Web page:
Western Area Power Administration wanted to achieve uniform and consistent vegetation management across multiple states. No single vendor had sufficient licensing and equipment—but Davey Resource Group stepped up to the challenge, resulting in reduced cost and improved results for the client.
Utility companies whose transmission infrastructure spans multiple states sometimes struggle to achieve uniform and consistent maintenance. Going to a single vendor is an effective approach, but because of licensing, equipment, and distance hurdles, it can be challenging to find a single vendor capable of providing service across a large territory. Such was the case for Western Area Power Administration-Desert Southwest Region (WAPA-DSW).
With dozens of substations spread across Arizona, California, and Nevada, this federally run utility had been using multiple contractors for vegetation management around the facilities. By 2017, with several substations needing herbicide treatment, the company began looking for a single vendor capable of providing bare earth herbicide treatments on a recurring cycle for the entire tri-state area in order to reduce expenses, achieve greater consistency, and improve quality of service.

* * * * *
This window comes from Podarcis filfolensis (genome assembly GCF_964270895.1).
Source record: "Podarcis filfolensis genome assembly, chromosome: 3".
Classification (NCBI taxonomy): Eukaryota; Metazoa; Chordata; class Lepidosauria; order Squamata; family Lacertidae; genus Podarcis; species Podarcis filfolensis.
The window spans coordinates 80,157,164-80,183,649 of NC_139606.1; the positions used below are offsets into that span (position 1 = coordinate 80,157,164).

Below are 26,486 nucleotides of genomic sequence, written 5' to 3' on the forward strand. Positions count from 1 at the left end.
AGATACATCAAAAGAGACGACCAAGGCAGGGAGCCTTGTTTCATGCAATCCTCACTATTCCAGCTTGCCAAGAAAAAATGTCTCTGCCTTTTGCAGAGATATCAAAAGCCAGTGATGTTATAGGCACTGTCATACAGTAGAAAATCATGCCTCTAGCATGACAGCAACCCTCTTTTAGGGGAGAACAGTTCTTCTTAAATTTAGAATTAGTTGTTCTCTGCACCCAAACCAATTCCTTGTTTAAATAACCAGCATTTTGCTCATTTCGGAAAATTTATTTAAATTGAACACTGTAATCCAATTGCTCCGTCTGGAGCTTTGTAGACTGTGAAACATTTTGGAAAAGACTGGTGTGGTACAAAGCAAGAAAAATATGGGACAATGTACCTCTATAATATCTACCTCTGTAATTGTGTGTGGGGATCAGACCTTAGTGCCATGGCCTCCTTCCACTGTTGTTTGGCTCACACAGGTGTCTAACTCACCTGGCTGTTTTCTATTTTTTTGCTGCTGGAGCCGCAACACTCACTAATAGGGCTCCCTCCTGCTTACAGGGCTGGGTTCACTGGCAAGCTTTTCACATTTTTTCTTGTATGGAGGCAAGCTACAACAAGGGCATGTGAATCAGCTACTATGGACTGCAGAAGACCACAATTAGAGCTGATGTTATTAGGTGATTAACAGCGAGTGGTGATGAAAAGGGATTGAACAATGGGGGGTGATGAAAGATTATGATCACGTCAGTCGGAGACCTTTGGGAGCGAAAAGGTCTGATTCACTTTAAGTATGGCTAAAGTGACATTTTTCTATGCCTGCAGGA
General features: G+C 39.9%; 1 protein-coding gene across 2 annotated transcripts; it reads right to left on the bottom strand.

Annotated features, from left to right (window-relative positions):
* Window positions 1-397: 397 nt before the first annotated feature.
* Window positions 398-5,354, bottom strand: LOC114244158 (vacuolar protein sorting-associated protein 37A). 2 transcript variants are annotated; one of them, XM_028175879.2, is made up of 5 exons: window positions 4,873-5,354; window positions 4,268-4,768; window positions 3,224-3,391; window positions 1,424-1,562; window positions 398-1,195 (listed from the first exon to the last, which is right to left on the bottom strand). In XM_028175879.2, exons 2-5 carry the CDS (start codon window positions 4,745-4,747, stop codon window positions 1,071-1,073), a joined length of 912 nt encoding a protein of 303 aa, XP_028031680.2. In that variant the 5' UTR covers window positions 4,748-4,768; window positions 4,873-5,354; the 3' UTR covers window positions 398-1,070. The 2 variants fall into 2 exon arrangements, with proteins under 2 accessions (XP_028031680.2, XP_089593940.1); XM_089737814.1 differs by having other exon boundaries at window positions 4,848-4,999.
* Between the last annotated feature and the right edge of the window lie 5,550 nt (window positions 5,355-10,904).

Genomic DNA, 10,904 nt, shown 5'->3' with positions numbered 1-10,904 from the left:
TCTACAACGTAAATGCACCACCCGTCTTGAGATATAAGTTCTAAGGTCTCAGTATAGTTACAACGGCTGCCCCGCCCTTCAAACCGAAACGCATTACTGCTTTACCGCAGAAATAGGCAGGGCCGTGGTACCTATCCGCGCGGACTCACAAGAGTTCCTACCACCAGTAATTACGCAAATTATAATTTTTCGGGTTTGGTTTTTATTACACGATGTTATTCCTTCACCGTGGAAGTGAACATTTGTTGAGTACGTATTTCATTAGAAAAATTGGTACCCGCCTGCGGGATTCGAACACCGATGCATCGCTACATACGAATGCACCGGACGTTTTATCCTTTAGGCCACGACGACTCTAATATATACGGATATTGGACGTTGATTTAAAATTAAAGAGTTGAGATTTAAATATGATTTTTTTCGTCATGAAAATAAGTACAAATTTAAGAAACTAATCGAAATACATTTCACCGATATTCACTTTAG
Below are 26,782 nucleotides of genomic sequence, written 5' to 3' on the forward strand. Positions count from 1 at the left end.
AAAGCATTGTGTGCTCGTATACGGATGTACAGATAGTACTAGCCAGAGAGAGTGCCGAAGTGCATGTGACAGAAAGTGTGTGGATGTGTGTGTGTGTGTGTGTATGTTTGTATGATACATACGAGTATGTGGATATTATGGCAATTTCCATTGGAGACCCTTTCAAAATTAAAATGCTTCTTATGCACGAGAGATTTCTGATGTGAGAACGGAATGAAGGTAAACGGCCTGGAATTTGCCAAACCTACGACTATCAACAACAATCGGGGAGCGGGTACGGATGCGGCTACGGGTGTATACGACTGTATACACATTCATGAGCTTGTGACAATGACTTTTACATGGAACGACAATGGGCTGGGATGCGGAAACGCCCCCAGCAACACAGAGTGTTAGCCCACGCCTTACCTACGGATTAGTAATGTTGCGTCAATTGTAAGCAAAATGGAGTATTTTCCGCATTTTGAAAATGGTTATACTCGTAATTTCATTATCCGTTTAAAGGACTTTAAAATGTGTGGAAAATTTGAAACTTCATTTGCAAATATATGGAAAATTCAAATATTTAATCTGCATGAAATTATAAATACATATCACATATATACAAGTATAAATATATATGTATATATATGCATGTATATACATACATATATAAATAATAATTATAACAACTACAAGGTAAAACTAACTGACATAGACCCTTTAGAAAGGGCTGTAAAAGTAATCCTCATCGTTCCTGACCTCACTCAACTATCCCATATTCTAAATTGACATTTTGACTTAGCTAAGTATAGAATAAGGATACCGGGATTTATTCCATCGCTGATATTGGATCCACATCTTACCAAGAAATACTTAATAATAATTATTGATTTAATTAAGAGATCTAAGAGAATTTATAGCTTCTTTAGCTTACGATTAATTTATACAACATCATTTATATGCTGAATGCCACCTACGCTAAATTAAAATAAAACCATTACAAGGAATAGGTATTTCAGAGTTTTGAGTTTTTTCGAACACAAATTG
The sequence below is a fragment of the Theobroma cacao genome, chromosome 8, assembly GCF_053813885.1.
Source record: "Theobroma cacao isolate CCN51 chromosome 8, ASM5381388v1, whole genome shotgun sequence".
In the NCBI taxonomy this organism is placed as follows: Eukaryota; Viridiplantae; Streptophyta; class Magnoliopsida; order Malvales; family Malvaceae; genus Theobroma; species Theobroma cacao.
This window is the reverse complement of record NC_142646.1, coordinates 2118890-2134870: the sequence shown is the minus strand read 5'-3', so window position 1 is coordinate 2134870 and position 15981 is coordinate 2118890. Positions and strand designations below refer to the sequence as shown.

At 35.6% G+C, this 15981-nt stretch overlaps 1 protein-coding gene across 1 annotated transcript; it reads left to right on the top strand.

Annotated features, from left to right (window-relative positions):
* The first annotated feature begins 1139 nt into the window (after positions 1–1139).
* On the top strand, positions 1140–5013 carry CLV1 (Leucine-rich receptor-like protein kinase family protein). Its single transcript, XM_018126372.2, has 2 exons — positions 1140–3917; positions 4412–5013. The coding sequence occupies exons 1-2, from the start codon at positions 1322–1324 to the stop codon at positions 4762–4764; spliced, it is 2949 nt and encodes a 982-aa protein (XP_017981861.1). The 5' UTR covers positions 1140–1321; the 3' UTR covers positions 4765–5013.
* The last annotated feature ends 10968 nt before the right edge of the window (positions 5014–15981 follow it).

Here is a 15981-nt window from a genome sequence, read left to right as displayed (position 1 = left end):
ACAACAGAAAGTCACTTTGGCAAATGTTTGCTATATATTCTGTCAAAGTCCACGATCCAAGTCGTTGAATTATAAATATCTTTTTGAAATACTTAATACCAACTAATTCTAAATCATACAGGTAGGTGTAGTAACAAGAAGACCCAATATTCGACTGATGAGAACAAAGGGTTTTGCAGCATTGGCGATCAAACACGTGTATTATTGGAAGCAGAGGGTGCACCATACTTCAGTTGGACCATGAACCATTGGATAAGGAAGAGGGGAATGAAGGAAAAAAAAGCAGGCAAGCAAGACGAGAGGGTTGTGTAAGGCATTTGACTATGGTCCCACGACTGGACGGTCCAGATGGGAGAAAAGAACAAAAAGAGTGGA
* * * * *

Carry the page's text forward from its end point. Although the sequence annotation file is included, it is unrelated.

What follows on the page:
In mid-2017, WAPA reached out to Davey Resource Group (DRG), who was already performing other types of work on the property. Davey had the staff, resources, and expertise needed to provide this extra service and address the equipment, licensing, and water challenges presented.
For WAPA-DSW, working with one vendor across the entire territory has streamlined and lowered the cost of administration work for the company.
“DRG was tapped to expand the services that they provided to WAPA-DSW by adding two substation herbicide sprayers,” Steve Narolski, manager of vegetation management and access maintenance for WAPA-DSW, says. “This approach put this critical maintenance directly under WAPA direction and would eventually prove to be both cost-effective and efficient toward accomplishing our maintenance goals.”
By mid-March 2018, DRG’s crew was fully licensed and equipped and began to perform herbicide treatments at the substations. Starting out at approximately 30 substations, the project quickly expanded to include about 20 more for a total of approximately 50 substations in the region. The substation properties range in size from 0.25 to 109 acres, totaling approximately 420 acres altogether.